If you want to be a part of that process, we’d love to have you at our first-ever Quality Summit, an intense, two-day deep dive into patent quality that will include discussions among USPTO leadership, experts from the agency, industry and academia, and you. The Summit will be on March 25th and 26th at USPTO headquarters in Alexandria, Virginia. We’ll be looking at possible new initiatives the USPTO could undertake, all of which fall under our three identified Enhanced Patent Quality pillars:  (1) excellence in our work products; (2) excellence in measuring patent quality; and (3) excellence in our customer service.

You’ll find our agenda for the Quality Summit in our Federal Register notice. But even if you can’t attend our Quality Summit in person, you can participate via webinar and the Summit will be recorded for later viewing.  Also, the Federal Register notice lets you know how you can directly provide us your written comments, including reaction to the overall effort, thoughts on the initiatives under discussion at the Quality Summit, and any other suggestions for agency initiatives or undertakings. The formal comment period will remain open until May 6, but please understand that this in an ongoing dialogue. There will be many more opportunities for us to hear from you."

One person at the USPTO who will be particularly eager to read your comments and hear your thoughts at our Quality Summit is Valencia Martin-Wallace, the USPTO’s first Deputy Commissioner for Patent Quality. This newly created leadership position ensures a dedicated focus on the agency’s patent quality efforts. Deputy Commissioner Martin-Wallace brings a wealth of experience to this position. She’s worked at the USPTO for twenty-two years, serving as an examiner, Technical Center Director, and Assistant Deputy Commissioner for Patent Operations."

Copyright © 2015 Robert Moll. All rights reserved.

Monday, February 2, 2015

PTAB - Statistics & Key Decisions - Noon - 1 pm ET

The USPTO is hosting a webcast  to discuss PTAB statistics and key decisions from noon to 1 pm Eastern Time on February 3, 2015.

Here's PTAB's instructions for the free webcast:

Event address for attendees:

Event number: 994 593 512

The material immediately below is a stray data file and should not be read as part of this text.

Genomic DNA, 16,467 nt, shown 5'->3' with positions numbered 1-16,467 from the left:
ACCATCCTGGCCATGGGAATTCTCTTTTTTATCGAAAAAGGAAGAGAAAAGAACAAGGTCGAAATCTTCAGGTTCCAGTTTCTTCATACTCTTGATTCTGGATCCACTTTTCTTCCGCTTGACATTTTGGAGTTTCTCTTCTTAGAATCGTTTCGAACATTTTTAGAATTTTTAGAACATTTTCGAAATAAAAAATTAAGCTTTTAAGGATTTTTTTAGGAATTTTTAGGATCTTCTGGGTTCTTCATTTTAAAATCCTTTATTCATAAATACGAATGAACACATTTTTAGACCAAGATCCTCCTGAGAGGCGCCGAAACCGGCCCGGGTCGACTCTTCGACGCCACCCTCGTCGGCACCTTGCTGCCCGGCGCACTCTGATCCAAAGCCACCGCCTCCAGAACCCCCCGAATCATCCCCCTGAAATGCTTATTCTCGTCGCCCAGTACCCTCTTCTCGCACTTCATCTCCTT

Event password: 123456

Audio conference:

Call-in toll number (US/Canada)


Access code: 994 593 512

Copyright © 2015 Robert Moll. All rights reserved.

Wednesday, January 28, 2015

USPTO - Patent Eligibility - Example of Claims Relating to Abstract Ideas

The USPTO has published examples of claims that it thinks would be eligible (or ineligible) for patent protection under 35 USC 101. The examples should be considered in view of 2014 Interim Guidance on Patent Subject Matter Eligibility and the U.S. Supreme Court’s decision relating to abstract ideas in Alice v. CLS Bank.

Copyright © 2015 Robert Moll. All rights reserved.

Thursday, January 22, 2015

National Journal - Obama Nominee Stays Mum on Fighting Patent Trolls

Tonight, I suggest reading the National Journal article Obama Nominee Stays Mum on Fighting Patent Trolls.

I thought Congress had finished this ... and when a nominee is apparently qualified why is the confirmation process so slow? Is anybody else mystified why Congress is grilling Ms. Lee on her views on fee shifting and other proposals for combating patents trolls? Perhaps she brought it up in talking about the White House Initiatives, but isn't Congress supposed to address patent reform and aren't the federal courts and PTAB adequate to deal with patent trolls? We need to reduce the longstanding examination backlog. Hiring more examiners has not produced that much. I also expect the "easy answer" of limiting the filing of requests for continued examination (RCEs) will only add to the huge appeal backlog.

Copyright © 2015 Robert Moll. All rights reserved.

Wednesday, January 21, 2015

US Supreme Court - Teva Pharmaceuticals USA v. Sandoz - Claim Construction

In Teva Pharmaceuticals USA, Inc. v. Sandoz, Inc., the Supreme Court held the Federal Circuit cannot reverse a district court's fact findings underpinning claim construction unless they are clearly wrong.